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Writing in the Financial Times, Deirdre McCloskey contrasts equality with improvements in the quality of life of the poor.  A slice:

In relative terms, the poorest people in the developed economies and billions in the poor countries have been the biggest beneficiaries. The rich became richer, true. But the poor have gas heating, cars, smallpox vaccinations, indoor plumbing, cheap travel, rights for women, low child mortality, adequate nutrition, taller bodies, doubled life expectancy, schooling for their kids, newspapers, a vote, a shot at university and respect.

Never had anything similar happened, not in the glory of Greece or the grandeur of Rome, not in ancient Egypt or medieval China. What I call The Great Enrichment is the main fact and finding of economic history.

Yet you will have heard that our big problem is inequality, and that we must make men and women all equal. No, we should not—at least, not if we want to lift up the poor.

(Note: I disagree with a point that Deirdre makes elsewhere in her excellent op-ed – namely, Deirdre’s endorsement of heavy inheritance taxation as a desirable policy.  I’m sure that Deirdre seldom encounters people who are less trusting than she is of exercises of government power, but I am indeed one of those rare people.  [On the question of heavy inheritance taxation – a policy also favored by my late colleague Jim Buchanan – see Gary Anderson’s and Pamela Brown’s splendid 1985 paper, “Heir Pollution.”])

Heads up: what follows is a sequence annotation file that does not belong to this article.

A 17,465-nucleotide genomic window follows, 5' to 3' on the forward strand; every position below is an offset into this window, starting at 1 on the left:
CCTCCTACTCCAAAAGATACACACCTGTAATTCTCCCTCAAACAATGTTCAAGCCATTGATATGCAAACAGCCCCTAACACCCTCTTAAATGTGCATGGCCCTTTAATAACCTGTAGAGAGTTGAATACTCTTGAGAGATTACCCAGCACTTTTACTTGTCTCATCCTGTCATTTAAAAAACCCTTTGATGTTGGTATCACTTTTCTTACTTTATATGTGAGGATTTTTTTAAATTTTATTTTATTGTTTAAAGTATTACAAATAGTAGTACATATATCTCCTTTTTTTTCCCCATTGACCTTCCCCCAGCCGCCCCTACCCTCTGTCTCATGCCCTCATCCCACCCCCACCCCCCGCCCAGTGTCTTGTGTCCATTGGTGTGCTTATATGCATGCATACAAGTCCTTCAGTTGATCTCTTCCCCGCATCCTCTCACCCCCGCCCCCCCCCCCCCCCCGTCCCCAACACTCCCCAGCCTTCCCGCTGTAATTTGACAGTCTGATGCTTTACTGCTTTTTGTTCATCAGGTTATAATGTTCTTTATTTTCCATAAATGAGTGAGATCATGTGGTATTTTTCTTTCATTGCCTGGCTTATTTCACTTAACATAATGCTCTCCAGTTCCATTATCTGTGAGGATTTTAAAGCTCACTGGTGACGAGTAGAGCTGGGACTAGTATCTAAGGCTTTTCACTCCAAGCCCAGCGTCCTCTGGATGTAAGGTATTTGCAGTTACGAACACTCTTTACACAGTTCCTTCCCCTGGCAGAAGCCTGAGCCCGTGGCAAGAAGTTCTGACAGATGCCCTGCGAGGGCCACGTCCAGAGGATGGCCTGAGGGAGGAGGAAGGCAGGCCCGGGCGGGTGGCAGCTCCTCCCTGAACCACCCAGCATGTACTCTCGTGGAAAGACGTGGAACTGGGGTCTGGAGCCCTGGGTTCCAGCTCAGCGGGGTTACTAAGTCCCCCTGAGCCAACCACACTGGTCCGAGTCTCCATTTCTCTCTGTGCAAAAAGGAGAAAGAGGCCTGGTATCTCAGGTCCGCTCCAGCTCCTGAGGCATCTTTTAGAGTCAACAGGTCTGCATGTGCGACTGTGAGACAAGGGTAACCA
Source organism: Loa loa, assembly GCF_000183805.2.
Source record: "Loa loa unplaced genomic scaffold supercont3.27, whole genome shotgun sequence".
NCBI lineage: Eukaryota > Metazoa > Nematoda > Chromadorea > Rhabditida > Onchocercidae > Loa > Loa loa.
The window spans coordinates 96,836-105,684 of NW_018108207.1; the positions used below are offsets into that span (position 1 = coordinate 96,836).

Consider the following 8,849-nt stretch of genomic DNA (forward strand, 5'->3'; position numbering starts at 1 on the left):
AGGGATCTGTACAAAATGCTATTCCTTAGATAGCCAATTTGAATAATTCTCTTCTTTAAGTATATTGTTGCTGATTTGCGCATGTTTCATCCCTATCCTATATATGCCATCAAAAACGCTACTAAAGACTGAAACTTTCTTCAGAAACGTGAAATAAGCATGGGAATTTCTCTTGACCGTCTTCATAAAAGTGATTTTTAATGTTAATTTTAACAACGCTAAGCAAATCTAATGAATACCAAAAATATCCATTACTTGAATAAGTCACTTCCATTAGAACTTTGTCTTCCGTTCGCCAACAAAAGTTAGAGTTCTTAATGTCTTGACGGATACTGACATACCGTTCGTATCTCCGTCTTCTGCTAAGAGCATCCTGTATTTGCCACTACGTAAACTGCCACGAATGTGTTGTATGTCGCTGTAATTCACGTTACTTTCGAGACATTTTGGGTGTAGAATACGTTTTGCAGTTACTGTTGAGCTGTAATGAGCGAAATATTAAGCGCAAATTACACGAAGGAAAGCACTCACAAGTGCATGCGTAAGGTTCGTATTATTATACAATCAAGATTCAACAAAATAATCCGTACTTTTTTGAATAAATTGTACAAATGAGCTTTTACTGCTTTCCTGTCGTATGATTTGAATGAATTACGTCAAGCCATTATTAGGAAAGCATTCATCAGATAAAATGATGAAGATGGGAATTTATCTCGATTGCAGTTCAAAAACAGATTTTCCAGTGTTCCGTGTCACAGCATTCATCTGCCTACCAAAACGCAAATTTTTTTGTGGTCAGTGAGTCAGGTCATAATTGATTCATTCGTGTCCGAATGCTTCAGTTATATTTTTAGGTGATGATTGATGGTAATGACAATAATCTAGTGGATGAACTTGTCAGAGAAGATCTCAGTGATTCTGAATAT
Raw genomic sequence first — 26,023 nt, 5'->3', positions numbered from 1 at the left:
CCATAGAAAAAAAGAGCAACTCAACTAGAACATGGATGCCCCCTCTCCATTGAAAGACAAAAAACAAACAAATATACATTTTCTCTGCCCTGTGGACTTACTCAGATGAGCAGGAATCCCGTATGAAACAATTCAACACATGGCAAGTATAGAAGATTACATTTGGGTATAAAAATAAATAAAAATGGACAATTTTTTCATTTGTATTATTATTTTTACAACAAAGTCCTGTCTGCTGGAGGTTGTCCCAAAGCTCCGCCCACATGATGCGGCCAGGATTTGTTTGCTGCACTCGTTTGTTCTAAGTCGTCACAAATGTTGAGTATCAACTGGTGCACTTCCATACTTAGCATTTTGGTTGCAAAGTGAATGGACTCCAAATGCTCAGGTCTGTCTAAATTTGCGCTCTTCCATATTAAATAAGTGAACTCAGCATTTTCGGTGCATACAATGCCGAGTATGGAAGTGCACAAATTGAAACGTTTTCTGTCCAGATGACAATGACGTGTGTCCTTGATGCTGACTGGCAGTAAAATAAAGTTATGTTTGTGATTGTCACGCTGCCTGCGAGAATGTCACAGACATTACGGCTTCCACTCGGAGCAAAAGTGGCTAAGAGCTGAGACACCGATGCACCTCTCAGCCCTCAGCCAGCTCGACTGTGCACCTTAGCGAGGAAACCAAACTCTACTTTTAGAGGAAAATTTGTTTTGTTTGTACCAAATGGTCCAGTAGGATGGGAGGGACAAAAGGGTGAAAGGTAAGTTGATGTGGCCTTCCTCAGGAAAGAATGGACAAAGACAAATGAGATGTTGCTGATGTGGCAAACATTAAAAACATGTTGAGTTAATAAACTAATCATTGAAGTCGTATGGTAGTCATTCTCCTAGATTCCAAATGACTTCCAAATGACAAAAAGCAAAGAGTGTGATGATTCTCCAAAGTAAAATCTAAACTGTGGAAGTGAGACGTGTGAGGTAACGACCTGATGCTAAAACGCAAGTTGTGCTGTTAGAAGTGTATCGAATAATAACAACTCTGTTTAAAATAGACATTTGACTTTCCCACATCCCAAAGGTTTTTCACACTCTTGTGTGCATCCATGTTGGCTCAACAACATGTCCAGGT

Todd Zywicki, a GMU colleague from over in the law school, explores the happy influence of Bruno Leoni on F.A. Hayek.

Speaking of Todd, he’s one of the authors of this new book, from Oxford University Press, on consumer credit (which I’ve just ordered).

My brilliant and creative colleagues at the Mercatus Center offer this tool to measure the burden of regulations promulgated by Uncle Sam.

Here’s Shikha Dalmia on ‘the libertarian moment’ and its scoffers.

Here’s Jerry Jordan reflecting on Hayek and sound money.

Finally, Matt Zwolinski – using sound economic reasoning – reflects on the morality of payday lending.